Wednesday night Guido and I were in bed. It was one of those predictable midweek bedtimes when all you’re expecting to do is strip off, slide between the sheets, then shut your eyes. If I’m really lucky I’ll have a dream about getting stuck in a very small elevator with Alexander Skarsgard.
Whilst there was no immediate suggestion of extraneous sex, I could sense Guido was perky. He sat up totally erect. So in the blink of an eye our discussion had shifted from, who was hogging the blanket most, to one of life’s unexpected dilemmas.
“Hypothetically speaking…” Guido said staring at the bedroom ceiling.
I have to tell you my heart always sinks whenever Guido starts a conversation with the words – hypothetically speaking. This is because when it boils right down to it, it’s very rarely hypothetical. Infact, it’s usually the total opposite. What he really means is it’s completely literal. This is the guy who once asked me, hypothetically, how I felt about interesting and alternative uses for peanut butter. And then proceeded use his tartan boxer shorts and a tablespoon to illustrate his point. Go figure.
“If you went to Southwark Street to withdraw some cash from our bank account, and the ATM unexpectedly spewed out an extra £200, what would you do?”
As dilemmas go it was a pretty good one. I lay there trying to get my head around all that hard cash. Trust me, there isn’t a whole shed load of it in our bank account and, if the lease for the new cafe in Denmark Hill ever gets signed, then there will be even less of it. You have no idea what £200 could do for me right now.
“Would you hand it back or pocket the cash and spend it?” asked Guido.
This time it was my turn to stare at the ceiling. I was mentally thinking about counting out all those crisp notes and then stuffing them into my wallet.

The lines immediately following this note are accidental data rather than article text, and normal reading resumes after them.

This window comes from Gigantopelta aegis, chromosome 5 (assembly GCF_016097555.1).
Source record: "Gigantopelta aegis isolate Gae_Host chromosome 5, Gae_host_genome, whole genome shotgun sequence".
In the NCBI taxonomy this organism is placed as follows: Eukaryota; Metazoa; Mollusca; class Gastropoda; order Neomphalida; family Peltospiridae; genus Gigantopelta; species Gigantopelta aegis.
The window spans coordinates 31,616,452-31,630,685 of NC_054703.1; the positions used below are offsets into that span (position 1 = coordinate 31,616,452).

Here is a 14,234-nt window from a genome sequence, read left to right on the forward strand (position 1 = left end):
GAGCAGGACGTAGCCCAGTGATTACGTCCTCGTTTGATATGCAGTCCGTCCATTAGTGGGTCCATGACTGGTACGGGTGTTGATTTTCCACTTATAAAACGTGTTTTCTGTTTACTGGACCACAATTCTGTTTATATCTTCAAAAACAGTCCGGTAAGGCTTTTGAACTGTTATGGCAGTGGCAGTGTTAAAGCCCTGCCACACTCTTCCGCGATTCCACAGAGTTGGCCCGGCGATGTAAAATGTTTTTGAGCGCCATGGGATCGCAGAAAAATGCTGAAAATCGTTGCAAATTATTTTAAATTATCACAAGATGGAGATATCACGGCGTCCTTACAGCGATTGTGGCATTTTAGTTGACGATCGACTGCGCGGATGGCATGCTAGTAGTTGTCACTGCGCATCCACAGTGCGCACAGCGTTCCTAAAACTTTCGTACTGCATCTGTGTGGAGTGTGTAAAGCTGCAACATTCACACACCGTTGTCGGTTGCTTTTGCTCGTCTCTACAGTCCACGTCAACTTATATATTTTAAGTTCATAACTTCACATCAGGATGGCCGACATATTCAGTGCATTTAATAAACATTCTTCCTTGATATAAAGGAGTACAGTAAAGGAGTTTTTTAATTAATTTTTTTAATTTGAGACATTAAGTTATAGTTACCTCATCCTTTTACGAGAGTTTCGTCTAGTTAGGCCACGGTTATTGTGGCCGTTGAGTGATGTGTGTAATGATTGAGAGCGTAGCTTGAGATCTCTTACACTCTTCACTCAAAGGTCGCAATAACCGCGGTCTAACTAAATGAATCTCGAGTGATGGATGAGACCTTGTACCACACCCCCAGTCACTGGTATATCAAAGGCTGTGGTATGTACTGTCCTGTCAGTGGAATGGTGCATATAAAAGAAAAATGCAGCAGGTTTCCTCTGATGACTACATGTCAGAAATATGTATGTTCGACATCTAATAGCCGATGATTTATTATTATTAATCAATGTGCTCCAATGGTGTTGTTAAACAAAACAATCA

“Well?” said Guido.
“Give me a minute,” I said, “I’ve got it narrowed down to a pair of tan Ted Baker lace up shoes or a spa day at Champneys.”
“I see,” said Guido. He said that with an air of obvious disapproval.
“As you know I’m clearly a shallow person who likes nothing better than spending other people’s money,” I said. After all this time together you’d think he’d have gotten me figured out by now. I mean, really.
However I felt obliged to be contrite for just a moment.
“You?” I asked.
“I think I’d probably act out my Robin Hood fantasy,” said Guido. “It’s not exactly robbing from the rich to give to the poor but if I saw someone who I really thought needed it on Bankside then I’d share it around.”
I thought about being down and out but wearing Ted Baker shoes. It wasn’t all bad.
“I see,” I said. I wasn’t feeling at all sleepy. “Well if you fancied it, I suppose we could re-enact some of your favourite Robin Hood scenes before lights out?”
All it took was a couple of fertile minds to turn a double bed and four pillows into Sherwood Forest. I particularly enjoyed the part where Guido pretended to fire his bow and arrow from the top of our chest of drawers.
Hypothetically speaking, of course.